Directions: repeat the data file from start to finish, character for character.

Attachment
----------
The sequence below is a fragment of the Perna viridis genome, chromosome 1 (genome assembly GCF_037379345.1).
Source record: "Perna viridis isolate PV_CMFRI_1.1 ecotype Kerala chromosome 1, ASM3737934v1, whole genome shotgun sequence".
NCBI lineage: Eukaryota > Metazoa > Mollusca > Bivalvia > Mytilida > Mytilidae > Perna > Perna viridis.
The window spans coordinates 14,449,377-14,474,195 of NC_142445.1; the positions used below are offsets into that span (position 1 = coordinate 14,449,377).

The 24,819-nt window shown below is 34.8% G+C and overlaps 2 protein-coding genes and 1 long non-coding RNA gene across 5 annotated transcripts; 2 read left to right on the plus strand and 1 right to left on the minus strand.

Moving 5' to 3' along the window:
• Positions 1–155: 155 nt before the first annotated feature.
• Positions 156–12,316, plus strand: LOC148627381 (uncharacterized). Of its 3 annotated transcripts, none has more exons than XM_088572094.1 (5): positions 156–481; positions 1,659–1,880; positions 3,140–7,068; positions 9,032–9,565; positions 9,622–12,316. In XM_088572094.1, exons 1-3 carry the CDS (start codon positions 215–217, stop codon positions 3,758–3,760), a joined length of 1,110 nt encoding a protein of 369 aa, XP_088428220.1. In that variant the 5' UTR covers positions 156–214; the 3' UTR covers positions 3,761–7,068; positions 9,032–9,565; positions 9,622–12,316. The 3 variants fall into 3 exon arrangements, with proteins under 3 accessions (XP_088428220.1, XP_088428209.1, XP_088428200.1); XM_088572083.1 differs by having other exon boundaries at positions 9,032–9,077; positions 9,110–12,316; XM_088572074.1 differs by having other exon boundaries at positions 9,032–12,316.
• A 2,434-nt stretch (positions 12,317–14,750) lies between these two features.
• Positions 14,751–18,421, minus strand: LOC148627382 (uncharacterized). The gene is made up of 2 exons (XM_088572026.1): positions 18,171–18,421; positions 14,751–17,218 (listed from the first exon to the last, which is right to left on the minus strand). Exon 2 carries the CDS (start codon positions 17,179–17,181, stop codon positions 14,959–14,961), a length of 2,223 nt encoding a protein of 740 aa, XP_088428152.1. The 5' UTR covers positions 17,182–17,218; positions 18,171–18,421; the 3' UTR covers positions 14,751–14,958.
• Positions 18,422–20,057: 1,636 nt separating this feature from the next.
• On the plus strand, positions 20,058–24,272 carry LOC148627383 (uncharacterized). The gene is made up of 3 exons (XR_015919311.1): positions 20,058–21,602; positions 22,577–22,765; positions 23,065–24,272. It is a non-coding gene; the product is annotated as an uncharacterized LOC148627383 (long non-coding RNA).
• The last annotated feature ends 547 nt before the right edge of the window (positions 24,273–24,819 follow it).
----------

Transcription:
The sequence below is a fragment of the Perna viridis genome, chromosome 1 (genome assembly GCF_037379345.1).
Source record: "Perna viridis isolate PV_CMFRI_1.1 ecotype Kerala chromosome 1, ASM3737934v1, whole genome shotgun sequence".
NCBI lineage: Eukaryota > Metazoa > Mollusca > Bivalvia > Mytilida > Mytilidae > Perna > Perna viridis.
The window spans coordinates 14,449,377-14,474,195 of NC_142445.1; the positions used below are offsets into that span (position 1 = coordinate 14,449,377).

The 24,819-nt window shown below is 34.8% G+C and overlaps 2 protein-coding genes and 1 long non-coding RNA gene across 5 annotated transcripts; 2 read left to right on the plus strand and 1 right to left on the minus strand.

Moving 5' to 3' along the window:
• Positions 1–155: 155 nt before the first annotated feature.
• Positions 156–12,316, plus strand: LOC148627381 (uncharacterized). Of its 3 annotated transcripts, none has more exons than XM_088572094.1 (5): positions 156–481; positions 1,659–1,880; positions 3,140–7,068; positions 9,032–9,565; positions 9,622–12,316. In XM_088572094.1, exons 1-3 carry the CDS (start codon positions 215–217, stop codon positions 3,758–3,760), a joined length of 1,110 nt encoding a protein of 369 aa, XP_088428220.1. In that variant the 5' UTR covers positions 156–214; the 3' UTR covers positions 3,761–7,068; positions 9,032–9,565; positions 9,622–12,316. The 3 variants fall into 3 exon arrangements, with proteins under 3 accessions (XP_088428220.1, XP_088428209.1, XP_088428200.1); XM_088572083.1 differs by having other exon boundaries at positions 9,032–9,077; positions 9,110–12,316; XM_088572074.1 differs by having other exon boundaries at positions 9,032–12,316.
• A 2,434-nt stretch (positions 12,317–14,750) lies between these two features.
• Positions 14,751–18,421, minus strand: LOC148627382 (uncharacterized). The gene is made up of 2 exons (XM_088572026.1): positions 18,171–18,421; positions 14,751–17,218 (listed from the first exon to the last, which is right to left on the minus strand). Exon 2 carries the CDS (start codon positions 17,179–17,181, stop codon positions 14,959–14,961), a length of 2,223 nt encoding a protein of 740 aa, XP_088428152.1. The 5' UTR covers positions 17,182–17,218; positions 18,171–18,421; the 3' UTR covers positions 14,751–14,958.
• Positions 18,422–20,057: 1,636 nt separating this feature from the next.
• On the plus strand, positions 20,058–24,272 carry LOC148627383 (uncharacterized). The gene is made up of 3 exons (XR_015919311.1): positions 20,058–21,602; positions 22,577–22,765; positions 23,065–24,272. It is a non-coding gene; the product is annotated as an uncharacterized LOC148627383 (long non-coding RNA).
• The last annotated feature ends 547 nt before the right edge of the window (positions 24,273–24,819 follow it).